Dr Mireji is the team leader of BioInnovate Africa supported project on Areawide control of tsetse flies using novel repellents and attractants. He is a senior scientist at Biotechnology Institute of the Kenya Agricultural and Livestock Research Organization (KALRO) in Kenya with a background in molecular biology, entomology and genetics.
He has lectured in various public universities in Kenya and maintains ongoing collaborative research programs with Yale School of Public Health, Yale University (USA) and Gulu University (Uganda), Kenya Tsetse and Trypanosomiasis Eradication Council (Kenya), Vector Health International (Tanzania)and Vector and Vector-Borne Diseases Research Institute (Tanzania).
His work focuses on chemical ecology, olfaction and genetics of insect vectors and pathogens of human and veterinary diseases. The primary subjects of his works are on malaria and trypanosomiasis.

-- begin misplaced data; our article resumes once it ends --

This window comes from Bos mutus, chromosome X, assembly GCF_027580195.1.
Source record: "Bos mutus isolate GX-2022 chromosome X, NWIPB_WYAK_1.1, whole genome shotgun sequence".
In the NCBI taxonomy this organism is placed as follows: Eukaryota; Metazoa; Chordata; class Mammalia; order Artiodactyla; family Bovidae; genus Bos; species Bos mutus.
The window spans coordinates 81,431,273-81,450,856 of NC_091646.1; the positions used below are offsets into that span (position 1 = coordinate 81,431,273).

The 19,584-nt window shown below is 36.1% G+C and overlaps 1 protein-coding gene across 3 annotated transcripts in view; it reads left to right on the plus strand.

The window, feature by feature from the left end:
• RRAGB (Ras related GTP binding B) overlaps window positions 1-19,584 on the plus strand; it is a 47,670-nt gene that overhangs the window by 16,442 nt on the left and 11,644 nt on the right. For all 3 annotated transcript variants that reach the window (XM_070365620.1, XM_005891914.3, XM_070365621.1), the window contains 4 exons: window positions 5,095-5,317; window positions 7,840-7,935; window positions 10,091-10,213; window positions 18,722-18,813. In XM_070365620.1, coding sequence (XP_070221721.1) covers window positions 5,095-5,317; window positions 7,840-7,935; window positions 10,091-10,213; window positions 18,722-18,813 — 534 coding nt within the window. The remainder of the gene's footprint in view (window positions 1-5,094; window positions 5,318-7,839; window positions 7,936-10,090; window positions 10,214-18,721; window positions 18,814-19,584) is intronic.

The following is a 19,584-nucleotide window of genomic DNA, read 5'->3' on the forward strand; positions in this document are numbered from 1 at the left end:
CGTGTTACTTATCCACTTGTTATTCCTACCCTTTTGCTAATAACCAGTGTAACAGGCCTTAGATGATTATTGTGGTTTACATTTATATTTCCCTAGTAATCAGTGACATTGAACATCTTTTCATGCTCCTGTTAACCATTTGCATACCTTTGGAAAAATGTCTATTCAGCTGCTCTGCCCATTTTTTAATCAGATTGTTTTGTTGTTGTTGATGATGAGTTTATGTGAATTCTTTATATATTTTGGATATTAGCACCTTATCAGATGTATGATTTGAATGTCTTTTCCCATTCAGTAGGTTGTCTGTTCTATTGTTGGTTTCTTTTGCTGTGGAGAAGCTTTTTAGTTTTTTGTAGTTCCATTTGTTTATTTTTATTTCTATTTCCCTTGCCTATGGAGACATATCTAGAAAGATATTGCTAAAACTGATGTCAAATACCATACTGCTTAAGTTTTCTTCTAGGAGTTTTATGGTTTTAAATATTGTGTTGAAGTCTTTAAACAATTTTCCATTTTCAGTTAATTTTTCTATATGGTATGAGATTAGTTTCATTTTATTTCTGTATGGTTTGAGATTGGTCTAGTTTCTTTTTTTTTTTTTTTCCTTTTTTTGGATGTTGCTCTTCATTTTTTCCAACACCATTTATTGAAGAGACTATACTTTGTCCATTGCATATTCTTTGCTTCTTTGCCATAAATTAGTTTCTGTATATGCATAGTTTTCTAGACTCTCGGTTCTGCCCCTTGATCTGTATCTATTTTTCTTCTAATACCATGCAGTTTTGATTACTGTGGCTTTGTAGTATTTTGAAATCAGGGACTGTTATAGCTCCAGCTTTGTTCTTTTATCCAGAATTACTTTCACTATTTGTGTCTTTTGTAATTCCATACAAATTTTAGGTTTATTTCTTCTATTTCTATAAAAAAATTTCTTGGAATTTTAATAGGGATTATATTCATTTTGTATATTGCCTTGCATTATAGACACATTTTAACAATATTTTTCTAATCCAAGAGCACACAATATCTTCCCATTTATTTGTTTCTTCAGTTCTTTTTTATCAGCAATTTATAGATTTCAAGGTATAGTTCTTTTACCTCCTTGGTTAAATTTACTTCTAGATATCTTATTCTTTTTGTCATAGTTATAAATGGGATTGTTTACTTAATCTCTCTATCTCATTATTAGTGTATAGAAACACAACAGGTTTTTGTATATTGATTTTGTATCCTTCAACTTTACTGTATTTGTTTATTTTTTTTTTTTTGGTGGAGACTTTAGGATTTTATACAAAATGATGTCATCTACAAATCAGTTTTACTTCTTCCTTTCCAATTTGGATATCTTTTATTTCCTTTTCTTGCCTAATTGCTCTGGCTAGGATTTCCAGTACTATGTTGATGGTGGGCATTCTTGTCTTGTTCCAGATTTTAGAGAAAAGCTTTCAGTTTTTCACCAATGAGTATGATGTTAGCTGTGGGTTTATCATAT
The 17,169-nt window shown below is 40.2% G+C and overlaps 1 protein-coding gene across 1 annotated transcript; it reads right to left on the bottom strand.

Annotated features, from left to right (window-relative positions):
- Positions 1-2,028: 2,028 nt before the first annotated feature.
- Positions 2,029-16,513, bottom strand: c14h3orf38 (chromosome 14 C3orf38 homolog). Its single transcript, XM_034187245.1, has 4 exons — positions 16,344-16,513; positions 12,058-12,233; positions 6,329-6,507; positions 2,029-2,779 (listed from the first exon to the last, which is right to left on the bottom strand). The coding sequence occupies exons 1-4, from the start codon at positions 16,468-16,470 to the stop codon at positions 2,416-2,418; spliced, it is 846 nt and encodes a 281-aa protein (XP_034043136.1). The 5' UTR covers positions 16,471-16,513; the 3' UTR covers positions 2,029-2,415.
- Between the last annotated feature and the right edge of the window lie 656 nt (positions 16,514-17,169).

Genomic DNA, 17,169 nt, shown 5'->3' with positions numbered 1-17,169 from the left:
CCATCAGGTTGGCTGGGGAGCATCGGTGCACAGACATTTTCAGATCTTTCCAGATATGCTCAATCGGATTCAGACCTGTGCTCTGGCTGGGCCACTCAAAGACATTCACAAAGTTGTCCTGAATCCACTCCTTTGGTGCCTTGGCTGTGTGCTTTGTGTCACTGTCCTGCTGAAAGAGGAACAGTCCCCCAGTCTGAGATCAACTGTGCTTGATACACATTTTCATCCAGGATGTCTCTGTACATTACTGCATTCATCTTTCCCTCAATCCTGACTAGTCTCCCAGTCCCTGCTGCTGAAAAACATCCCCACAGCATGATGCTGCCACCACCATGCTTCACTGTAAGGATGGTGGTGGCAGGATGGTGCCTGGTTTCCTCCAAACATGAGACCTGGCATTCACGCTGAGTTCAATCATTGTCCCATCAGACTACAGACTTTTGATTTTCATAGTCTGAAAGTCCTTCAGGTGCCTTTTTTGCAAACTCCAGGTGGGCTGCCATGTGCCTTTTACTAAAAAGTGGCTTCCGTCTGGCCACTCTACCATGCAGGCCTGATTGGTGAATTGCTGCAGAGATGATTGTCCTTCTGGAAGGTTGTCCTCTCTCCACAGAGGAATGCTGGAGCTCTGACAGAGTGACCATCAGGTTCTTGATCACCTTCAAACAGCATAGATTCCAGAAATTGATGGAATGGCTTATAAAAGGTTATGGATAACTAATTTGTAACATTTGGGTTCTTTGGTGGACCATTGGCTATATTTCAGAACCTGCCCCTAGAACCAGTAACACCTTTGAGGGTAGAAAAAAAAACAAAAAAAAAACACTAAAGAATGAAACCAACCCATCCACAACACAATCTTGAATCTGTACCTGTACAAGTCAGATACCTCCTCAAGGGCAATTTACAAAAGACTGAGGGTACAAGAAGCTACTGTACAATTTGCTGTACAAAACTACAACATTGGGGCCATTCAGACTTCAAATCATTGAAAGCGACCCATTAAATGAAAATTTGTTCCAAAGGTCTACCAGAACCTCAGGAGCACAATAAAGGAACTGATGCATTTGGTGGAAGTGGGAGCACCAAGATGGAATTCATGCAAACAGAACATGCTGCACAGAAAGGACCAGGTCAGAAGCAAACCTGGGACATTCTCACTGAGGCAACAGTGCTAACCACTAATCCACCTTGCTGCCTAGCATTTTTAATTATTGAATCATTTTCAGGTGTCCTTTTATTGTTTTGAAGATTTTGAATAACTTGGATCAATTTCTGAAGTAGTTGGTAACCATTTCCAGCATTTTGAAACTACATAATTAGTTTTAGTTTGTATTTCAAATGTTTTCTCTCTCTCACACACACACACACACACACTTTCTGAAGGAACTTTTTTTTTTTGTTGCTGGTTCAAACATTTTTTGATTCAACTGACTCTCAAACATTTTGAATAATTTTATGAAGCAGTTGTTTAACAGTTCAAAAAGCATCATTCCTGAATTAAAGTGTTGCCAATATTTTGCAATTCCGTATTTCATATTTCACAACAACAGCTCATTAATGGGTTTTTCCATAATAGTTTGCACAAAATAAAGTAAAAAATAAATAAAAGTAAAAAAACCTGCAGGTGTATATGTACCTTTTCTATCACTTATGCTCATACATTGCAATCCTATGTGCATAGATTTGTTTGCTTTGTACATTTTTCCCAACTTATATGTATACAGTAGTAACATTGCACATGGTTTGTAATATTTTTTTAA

His graduate works dealt with understanding how tsetse fly vectors of trypanosomiasis behaviorally respond to oil formulations of deltamethrin insecticide and how mosquito vectors of malaria of adapt pollution in urban environments. His postdoctoral works focused on bioinformatics and annotations of the tsetse fly genomes and downstream functional genomics analyses of the annotations. His lab continues to explore fascinating biology underlying the olfaction, genetics and ecology of these important insect vectors and their pathogens.